• Strengthening Families is a research-informed, strength-based approach to helping families reduce stress, address risk factors, and promote healthy development. The overarching goal is the promotion of child and family well-being. It is based on engaging families, programs and communities to build five protective factors that help families succeed and thrive, even in the face of risk and challenges. Alaska was selected in 2005 by the Center for the Study of Social Policy to pilot this approach and continues to work with programs and communities in implementing this framework.

Division of Public Assistance

  • The Low Income Home Energy Assistance Program (LIHEAP) is administered by the state and 13 Tribal agencies who are directly funded by the federal Administration of Children and Families. This program provides training and guidance on LIHEAP. DPA also has a memorandum of agreement with several Tribes to use its EIS eligibility system to verify income and expedite application processing.
  • Tribal TANF: Seven tribal agencies (AVCP, BBNA, CCTHITA, CITC, KANA, Maniilaq, TCC) operate their own Temporary Assistance for Needy Families (TANF) programs. These tribes receive federal and state general funds to operate the program in their area. Tribal TANF also facilities communication with the Alaska Child Support Services Division (CSSD). Tribal entities provide household information and benefit amounts; CSSD provides TANF the amount collected and pass through information.
  • Work Services: DPA has agreements with the Metlakatla Tribe and Kawerak to provide work services in their area. This includes adult basic education and job development.
  • FDPIR: The Food Distribution Program on Indian Reservations is a federal program that provides food boxes instead of SNAP benefits. The DPA field services unit works with the Alaska Native Tribal Health Consortium to coordinate benefits with 18 tribal entities.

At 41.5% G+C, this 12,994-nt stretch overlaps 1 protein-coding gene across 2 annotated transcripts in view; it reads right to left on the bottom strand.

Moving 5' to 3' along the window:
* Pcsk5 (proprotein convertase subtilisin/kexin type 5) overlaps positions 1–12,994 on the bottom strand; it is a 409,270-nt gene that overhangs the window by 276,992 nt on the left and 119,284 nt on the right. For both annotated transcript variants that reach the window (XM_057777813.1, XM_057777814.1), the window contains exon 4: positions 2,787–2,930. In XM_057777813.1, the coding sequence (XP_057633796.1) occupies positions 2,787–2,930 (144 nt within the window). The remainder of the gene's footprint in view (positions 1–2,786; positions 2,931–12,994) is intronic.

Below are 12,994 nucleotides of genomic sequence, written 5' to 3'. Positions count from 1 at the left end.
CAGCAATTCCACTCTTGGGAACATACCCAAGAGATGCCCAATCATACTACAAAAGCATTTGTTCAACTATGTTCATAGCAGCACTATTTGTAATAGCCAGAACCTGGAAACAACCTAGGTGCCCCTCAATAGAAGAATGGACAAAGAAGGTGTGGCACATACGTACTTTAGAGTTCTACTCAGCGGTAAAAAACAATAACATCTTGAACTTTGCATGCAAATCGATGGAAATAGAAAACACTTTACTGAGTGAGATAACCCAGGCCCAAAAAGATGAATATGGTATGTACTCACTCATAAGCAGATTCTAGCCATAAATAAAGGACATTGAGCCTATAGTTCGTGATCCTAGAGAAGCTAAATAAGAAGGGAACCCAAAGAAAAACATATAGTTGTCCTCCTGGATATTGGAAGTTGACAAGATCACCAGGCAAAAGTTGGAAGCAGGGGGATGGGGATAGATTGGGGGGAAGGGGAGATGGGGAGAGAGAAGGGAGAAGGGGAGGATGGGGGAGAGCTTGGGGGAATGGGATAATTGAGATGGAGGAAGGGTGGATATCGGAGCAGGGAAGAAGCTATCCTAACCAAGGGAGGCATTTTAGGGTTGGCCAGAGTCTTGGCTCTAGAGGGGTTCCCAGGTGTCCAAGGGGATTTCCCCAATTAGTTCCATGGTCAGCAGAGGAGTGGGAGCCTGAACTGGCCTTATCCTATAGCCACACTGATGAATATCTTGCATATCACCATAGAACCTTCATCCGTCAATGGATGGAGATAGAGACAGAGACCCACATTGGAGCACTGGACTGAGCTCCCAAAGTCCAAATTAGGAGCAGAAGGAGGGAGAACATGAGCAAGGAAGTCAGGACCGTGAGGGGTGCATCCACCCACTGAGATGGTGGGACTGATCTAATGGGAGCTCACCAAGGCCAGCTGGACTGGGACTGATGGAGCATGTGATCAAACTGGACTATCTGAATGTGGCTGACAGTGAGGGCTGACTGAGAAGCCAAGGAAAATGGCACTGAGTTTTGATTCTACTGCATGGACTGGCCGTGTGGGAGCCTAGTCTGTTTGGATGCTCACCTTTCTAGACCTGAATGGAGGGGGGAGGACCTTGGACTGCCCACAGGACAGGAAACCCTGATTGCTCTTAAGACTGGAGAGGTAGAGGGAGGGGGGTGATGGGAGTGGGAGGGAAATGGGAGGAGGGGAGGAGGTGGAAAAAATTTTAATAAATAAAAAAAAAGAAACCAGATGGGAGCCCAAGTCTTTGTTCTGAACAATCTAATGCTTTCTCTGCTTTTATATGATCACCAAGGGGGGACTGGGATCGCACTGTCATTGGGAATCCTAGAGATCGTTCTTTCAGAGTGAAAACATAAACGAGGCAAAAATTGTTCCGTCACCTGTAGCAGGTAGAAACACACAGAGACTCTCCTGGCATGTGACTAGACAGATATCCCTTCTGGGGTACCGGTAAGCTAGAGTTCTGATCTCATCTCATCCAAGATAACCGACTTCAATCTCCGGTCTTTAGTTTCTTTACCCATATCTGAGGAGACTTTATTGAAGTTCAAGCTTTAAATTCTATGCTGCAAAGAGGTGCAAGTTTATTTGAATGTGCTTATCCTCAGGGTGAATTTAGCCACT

• Child Care Program Office: The DPA Child Care Program Office collaborates and coordinates with Alaska Tribal Organizations on licensing; Child Care and Development Block Grant (CCDBG) and related funding requirements; on-site health and safety inspections; training; and more.

Division of Public Health

  • Section of Chronic Disease Prevention and Health Promotion
    • The Play Every Day public education campaign, which helps Alaska children maintain a healthy weight, collaborates with ANTHC to develop messaging that resonates with Alaska Native families; ANTHC also contributes funding.
    • The Tobacco Prevention and Control Program funds 23 grantees statewide; many of these are THOs. The program is also working specifically with ANTHC and several Tribal health organizations to develop improved systems with Alaska’s Tobacco Quitline.
    • Health System Collaboration unit staff work with the Alaska Primary Care Association to improve control of hypertension, increase referrals to diabetes self-management programs, and increase screenings for cancer in in Federally Qualified Health Centers (FQHCs) by providing Quality Improvement training and ongoing coaching to change policies and adopt evidenced-based protocols. Many of the FQHCs involved are Tribal health organizations. Read about their PDFsuccess.
    • The Diabetes Prevention and Control program works with statewide partners, many of them Tribal health organizations, to develop and maintain capacity for chronic disease self-management and lifestyle change programs, including Diabetes Self-Management Education/Support, and the National Diabetes Prevention Program.
    • The Comprehensive Cancer Control Program collaborates with statewide partners, including many Tribal partners, to educate the public and providers, support patient navigation, and increase access to screenings for colorectal cancer, one of the leading types of cancer in Alaska. As a result, 65.9 percent of all Alaska adults now meet the colorectal cancer screening guidelines and 61.4 percent of Alaska Native adults meet those same guidelines. This represents a 19 percent increase since 2008 for all Alaskan adults and 30 percent increase for Alaska Native adults, a group that has a significantly higher risk for colorectal cancer.